The new financial regulator wants to shut down payday lenders

The Financial Conduct Authority claims new rules for high cost loans will force bad behaving companies out of business.

by Rachel Savage
Last Updated: 12 Mar 2014

The Financial Conduct Authority is getting ready to flex its muscles over payday loans when it takes over the regulation of consumer credit on April 1. It’s talking tough about new regulations which boss Martin Wheatley says ‘will probably force about a quarter of the firms out of the industry’.

‘That’s a good thing because those are the firms that have poor practices,’ Wheatley told the BBC. The head regulator said he wants to stop lenders profiting from ‘vulnerable people’, cap the costs of loans and prevent lending to people who can’t repay. The latter is surely a prerequisite for any viable business, but perhaps the FCA thinks rubbish payday lenders need a kick up the backside to get them out of the industry.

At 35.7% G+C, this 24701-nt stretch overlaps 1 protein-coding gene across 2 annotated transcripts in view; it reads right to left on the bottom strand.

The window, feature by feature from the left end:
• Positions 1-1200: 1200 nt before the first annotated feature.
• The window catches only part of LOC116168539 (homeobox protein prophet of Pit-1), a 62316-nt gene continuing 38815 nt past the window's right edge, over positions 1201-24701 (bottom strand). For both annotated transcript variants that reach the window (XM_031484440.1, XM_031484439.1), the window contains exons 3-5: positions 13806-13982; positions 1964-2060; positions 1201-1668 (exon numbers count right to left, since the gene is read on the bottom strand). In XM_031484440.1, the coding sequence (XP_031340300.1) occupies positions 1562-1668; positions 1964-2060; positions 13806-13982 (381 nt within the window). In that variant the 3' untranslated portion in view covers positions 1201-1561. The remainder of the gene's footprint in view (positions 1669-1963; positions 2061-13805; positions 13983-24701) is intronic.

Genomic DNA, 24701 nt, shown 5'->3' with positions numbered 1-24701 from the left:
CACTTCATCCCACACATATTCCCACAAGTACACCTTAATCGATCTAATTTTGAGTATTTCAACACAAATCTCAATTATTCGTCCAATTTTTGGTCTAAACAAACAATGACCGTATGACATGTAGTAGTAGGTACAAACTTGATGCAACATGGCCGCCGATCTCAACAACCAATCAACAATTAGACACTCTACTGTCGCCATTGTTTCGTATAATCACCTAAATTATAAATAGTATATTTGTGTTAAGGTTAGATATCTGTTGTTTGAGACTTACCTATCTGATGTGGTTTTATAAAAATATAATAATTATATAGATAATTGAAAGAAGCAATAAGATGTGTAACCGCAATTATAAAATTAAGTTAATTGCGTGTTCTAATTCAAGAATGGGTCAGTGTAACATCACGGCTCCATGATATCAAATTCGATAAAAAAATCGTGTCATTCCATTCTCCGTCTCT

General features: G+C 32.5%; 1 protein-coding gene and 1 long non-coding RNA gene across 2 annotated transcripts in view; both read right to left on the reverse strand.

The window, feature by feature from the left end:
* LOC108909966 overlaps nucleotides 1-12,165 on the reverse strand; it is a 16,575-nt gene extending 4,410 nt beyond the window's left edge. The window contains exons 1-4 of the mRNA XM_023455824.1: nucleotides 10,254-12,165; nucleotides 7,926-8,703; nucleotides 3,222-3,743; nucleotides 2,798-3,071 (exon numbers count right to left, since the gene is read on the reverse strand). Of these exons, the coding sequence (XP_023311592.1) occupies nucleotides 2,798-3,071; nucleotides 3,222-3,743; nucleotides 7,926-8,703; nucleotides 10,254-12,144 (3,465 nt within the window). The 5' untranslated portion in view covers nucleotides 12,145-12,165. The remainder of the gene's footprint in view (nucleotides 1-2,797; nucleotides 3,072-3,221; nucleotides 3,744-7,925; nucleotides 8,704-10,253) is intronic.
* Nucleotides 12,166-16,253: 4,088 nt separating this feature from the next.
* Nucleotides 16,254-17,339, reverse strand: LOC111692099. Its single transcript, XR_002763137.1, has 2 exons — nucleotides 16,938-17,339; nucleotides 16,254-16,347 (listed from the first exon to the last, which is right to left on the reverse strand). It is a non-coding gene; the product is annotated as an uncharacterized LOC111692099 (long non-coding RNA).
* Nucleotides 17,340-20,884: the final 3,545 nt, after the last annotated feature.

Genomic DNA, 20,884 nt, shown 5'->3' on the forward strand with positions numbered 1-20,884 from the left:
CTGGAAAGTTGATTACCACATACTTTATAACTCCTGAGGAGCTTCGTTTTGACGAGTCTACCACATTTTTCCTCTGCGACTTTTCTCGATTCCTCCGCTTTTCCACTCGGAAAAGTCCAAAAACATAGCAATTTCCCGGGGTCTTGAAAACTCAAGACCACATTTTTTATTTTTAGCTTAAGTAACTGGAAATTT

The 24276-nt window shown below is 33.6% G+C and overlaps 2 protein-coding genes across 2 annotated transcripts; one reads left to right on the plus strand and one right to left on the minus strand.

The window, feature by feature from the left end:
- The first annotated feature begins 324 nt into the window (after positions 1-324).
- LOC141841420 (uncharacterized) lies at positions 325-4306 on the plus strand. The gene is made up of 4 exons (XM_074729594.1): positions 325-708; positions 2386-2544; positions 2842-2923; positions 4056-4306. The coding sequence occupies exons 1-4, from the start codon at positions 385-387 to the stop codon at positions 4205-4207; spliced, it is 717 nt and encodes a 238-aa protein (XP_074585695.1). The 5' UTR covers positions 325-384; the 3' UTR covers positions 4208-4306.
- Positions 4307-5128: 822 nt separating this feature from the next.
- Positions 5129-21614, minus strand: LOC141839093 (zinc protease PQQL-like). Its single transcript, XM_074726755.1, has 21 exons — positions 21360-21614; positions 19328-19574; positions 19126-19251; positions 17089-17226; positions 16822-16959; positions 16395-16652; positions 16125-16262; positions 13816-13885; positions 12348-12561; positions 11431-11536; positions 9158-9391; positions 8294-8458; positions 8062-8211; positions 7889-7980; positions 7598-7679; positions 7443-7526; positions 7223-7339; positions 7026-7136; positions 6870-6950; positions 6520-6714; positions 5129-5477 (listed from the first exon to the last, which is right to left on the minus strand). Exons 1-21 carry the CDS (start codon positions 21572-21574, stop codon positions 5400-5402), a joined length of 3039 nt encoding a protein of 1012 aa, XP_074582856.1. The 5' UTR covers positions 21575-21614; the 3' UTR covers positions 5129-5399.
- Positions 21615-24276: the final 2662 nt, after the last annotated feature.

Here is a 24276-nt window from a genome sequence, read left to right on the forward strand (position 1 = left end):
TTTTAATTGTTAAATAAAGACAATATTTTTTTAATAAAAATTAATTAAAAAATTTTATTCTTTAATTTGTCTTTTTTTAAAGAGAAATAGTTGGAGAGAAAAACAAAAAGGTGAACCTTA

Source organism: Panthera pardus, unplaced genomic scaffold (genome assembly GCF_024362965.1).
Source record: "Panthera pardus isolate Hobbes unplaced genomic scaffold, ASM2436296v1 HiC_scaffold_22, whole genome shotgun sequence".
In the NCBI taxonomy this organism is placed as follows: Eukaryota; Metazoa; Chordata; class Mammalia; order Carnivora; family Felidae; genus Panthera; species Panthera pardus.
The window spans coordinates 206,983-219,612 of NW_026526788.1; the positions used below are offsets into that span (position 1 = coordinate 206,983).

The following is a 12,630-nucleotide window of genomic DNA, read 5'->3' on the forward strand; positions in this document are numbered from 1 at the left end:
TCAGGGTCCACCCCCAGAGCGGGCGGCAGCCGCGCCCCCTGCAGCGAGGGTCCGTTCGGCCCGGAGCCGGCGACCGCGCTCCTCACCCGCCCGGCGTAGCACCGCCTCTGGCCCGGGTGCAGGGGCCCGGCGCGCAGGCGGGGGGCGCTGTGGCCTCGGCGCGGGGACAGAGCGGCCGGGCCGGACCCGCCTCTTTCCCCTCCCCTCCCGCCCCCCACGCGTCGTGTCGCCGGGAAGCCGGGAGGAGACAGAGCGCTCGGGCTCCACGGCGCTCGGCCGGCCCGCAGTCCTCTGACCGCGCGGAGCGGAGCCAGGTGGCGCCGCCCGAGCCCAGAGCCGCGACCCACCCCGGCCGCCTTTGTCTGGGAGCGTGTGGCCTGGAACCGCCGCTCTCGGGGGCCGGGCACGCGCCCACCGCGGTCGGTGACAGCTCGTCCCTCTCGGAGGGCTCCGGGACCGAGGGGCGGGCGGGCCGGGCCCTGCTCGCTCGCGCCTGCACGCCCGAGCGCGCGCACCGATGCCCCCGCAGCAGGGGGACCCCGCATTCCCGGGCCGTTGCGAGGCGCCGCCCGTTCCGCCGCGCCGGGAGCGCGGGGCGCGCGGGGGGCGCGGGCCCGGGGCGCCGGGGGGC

The FCA also wants to shine an uncomfortably bright spotlight on the way high cost loan companies treat their customers, stating that it will ‘pay a visit to the biggest payday lenders’ (ooh scary) to ‘see whether the focus is truly on the customer – as it should be - or simply oriented towards profit.’

Being customer and profit-focused is not mutually exclusive (nor should it be). But the payday loan market, which sprang up pretty speedily and unexpectedly during the recession, could probably use a bit more oversight.

The 200 or so payday lenders account for less than 1.5% of the £200bn consumer credit market - a mere drop in the debt ocean. However, the Office of Fair Trading, which is currently in charge of overseeing the industry, said 60% of complaints to it are about how debts are collected. Moreover, a third of payday loans - around 3.5 million a year - are paid late or not at all, the FCA said.

On the other hand, payday loans can provide a valuable source of short-term finance between paydays, as long as those who take them out can afford to avoid stratospheric interest rates that soar as high as 6,000%.

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